David Segal’s pro­file of an unscrupu­lous online oper­a­tor in the New York Times is the most fun story I’ve read in a long time. Deeper impli­ca­tions aside, how can a story with lines like this one not be fun?

Do you think I would think twice about uri­nat­ing all over your frame and then return­ing it? Com­mon.” [NYT]

The vil­lain of the piece is Vitaly Borker (“thug­gish Rus­sia born Brook­lynite”) who runs his online oper­a­tion in a man­ner fami­lar to any­one that has shopped for gro­ceries in India. It is a hilar­i­ous read that leaves you feel­ing slightly queasy at the end.

The cus­tomer is always right — not here, you under­stand?” he says, rais­ing his voice. “I hate that phrase — the cus­tomer is always right. Why is the mer­chant always wrong? Can the cus­tomer ever be wrong? Is that not possible?”

The next day, a man named Tony Russo called to say that DecorMyEyes had run out of the Ciba Visions. Pick another brand, he advised a lit­tle brusquely.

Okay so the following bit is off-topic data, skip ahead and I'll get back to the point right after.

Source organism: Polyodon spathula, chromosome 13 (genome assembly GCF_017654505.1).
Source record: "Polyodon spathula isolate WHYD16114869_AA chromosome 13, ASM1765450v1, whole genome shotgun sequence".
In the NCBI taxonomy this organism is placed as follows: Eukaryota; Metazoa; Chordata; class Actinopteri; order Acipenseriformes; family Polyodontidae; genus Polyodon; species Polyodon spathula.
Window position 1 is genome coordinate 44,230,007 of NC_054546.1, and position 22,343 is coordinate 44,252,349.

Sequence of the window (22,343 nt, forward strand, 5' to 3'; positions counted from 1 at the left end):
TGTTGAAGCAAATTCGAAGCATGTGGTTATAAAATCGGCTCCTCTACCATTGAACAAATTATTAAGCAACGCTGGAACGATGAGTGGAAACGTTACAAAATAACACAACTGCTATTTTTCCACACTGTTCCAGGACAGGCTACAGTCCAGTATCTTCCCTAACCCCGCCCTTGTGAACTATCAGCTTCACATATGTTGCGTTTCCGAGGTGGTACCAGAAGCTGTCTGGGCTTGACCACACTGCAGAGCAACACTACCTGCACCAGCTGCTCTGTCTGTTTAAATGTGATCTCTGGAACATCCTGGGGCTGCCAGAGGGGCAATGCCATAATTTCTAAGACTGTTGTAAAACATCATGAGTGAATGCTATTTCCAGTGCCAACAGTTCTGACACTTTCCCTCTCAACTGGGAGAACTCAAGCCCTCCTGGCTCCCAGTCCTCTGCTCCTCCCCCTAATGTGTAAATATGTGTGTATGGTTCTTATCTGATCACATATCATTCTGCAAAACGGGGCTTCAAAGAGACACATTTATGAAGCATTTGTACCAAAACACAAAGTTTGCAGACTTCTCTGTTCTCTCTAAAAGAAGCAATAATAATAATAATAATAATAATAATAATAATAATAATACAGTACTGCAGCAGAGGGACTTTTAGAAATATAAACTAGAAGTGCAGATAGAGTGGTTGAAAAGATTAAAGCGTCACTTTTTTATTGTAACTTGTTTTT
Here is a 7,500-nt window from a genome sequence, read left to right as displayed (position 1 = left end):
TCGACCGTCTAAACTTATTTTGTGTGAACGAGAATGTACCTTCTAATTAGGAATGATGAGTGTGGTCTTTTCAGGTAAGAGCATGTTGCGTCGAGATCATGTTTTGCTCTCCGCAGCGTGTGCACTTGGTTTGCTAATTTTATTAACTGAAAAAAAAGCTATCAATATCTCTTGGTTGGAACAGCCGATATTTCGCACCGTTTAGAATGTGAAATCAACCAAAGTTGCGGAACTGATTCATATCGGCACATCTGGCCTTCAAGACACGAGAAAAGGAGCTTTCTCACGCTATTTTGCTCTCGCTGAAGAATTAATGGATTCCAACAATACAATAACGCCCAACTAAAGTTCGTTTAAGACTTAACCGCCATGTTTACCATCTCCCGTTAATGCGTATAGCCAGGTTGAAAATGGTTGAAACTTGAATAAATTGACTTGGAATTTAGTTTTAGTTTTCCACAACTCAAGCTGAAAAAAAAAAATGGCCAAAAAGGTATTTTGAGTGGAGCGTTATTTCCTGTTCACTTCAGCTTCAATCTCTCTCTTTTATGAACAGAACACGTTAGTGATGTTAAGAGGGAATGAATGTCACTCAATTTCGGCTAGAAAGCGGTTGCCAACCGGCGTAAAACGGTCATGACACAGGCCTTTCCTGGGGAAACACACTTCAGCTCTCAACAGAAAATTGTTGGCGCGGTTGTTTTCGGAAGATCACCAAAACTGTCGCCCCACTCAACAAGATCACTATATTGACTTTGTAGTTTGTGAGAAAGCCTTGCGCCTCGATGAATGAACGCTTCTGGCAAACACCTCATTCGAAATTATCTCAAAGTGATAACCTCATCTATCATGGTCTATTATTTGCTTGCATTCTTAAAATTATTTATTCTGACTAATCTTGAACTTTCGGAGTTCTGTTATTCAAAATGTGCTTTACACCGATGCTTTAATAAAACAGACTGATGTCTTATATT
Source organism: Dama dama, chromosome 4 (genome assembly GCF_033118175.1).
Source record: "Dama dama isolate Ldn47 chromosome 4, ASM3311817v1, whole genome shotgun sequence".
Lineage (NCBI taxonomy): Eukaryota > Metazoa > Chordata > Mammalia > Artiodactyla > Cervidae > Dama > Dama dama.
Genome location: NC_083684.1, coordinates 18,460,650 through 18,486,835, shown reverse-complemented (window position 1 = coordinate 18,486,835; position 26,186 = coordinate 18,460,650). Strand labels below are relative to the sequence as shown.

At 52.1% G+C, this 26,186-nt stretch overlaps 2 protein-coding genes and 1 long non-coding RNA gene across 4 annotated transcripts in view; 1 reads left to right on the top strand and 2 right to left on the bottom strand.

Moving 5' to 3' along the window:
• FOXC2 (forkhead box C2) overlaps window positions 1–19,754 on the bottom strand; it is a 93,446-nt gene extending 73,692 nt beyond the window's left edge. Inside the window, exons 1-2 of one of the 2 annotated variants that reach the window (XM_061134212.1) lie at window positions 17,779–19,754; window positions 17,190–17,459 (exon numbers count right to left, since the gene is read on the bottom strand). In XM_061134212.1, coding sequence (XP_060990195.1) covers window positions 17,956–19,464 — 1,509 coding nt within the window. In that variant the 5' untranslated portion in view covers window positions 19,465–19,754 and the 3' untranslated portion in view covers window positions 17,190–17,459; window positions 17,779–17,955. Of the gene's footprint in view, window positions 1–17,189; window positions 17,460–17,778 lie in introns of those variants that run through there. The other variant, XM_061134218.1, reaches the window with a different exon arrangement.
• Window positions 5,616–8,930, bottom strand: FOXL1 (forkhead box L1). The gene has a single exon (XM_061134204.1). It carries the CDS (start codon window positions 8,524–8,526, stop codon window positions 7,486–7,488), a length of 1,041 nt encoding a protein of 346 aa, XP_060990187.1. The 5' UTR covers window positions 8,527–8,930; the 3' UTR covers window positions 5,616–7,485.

I told him that I didn’t want another brand,” recalls Ms. Rodriguez, who lives in the Chelsea neigh­bor­hood of Man­hat­tan. “And I asked for a refund. He got rude, really obnox­ious. ‘What’s the big deal? Choose another brand!’ ”

With the con­tacts issue unre­solved, her eye­glasses arrived two days later. But the frames appeared to be coun­ter­feits and Ms. Rodriguez, a life­long fan of Lafont, remem­bers that even the case seemed fake.

Soon after, she dis­cov­ered that DecorMyEyes had charged her $487 — or an extra $125. When she and Mr. Russo spoke again, she asked about the over­charge and said she would return the frames.

What the hell am I sup­posed to do with these glasses?” she recalls Mr. Russo shout­ing. “I ordered them from France specif­i­cally for you!”

I’m going to con­tact my credit card com­pany,” she told him, “and dis­pute the charge.”

Until that moment, Mr. Russo was merely ornery. Now he erupted.

Lis­ten, bitch,” he fumed, accord­ing to Ms. Rodriguez. “I know your address. I’m one bridge over” — a ref­er­ence, it turned out, to the company’s office in Brook­lyn. Then, she said, he threat­ened to find her and com­mit an act of sex­ual vio­lence too graphic to describe in a news­pa­per. [NYT]